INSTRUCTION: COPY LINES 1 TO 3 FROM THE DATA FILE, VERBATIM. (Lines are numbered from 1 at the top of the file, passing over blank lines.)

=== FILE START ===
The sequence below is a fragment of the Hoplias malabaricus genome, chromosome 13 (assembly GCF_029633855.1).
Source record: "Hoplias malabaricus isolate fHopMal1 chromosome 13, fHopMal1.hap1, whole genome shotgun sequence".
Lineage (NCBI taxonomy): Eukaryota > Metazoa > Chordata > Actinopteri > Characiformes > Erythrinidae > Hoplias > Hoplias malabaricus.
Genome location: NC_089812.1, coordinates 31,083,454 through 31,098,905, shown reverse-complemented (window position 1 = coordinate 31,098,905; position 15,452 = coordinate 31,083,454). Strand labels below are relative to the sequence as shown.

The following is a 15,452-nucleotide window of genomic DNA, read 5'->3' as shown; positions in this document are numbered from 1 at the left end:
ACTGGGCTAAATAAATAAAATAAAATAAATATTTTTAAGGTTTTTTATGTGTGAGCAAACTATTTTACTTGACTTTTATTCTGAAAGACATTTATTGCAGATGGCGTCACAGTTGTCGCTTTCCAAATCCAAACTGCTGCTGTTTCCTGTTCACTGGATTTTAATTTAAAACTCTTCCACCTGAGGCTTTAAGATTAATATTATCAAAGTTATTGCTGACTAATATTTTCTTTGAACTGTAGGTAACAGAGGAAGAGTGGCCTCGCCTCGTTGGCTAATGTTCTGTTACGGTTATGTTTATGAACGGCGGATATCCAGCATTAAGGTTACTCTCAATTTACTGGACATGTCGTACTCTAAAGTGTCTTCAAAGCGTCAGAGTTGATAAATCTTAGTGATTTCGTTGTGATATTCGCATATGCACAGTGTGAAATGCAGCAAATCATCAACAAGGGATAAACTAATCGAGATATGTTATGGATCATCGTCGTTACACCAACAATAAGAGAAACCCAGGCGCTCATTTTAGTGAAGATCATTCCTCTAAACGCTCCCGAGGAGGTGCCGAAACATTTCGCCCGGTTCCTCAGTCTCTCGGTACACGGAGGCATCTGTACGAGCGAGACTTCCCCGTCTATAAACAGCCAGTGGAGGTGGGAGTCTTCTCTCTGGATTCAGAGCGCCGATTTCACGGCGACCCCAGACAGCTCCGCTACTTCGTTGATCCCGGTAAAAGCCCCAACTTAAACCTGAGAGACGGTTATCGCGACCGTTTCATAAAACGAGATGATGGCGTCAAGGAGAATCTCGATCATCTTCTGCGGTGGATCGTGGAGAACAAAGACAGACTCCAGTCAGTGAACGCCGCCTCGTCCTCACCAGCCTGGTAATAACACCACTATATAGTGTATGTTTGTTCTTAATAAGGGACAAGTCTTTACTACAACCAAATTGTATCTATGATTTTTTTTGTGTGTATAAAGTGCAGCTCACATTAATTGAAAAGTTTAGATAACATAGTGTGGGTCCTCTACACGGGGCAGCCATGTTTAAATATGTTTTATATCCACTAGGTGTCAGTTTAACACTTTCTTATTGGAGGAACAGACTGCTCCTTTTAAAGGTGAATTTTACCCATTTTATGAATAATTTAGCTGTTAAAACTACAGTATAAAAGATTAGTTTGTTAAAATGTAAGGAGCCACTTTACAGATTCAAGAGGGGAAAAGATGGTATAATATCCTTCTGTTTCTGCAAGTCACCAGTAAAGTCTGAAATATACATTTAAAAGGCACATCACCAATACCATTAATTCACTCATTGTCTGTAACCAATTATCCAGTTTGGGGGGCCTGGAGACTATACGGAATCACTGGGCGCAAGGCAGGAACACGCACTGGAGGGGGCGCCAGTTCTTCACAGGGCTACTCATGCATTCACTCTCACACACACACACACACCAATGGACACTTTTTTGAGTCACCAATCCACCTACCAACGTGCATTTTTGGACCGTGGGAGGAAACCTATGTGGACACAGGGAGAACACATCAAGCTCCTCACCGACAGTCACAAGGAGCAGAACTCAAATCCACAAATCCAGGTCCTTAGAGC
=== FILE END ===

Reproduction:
The sequence below is a fragment of the Hoplias malabaricus genome, chromosome 13 (assembly GCF_029633855.1).
Source record: "Hoplias malabaricus isolate fHopMal1 chromosome 13, fHopMal1.hap1, whole genome shotgun sequence".
Lineage (NCBI taxonomy): Eukaryota > Metazoa > Chordata > Actinopteri > Characiformes > Erythrinidae > Hoplias > Hoplias malabaricus.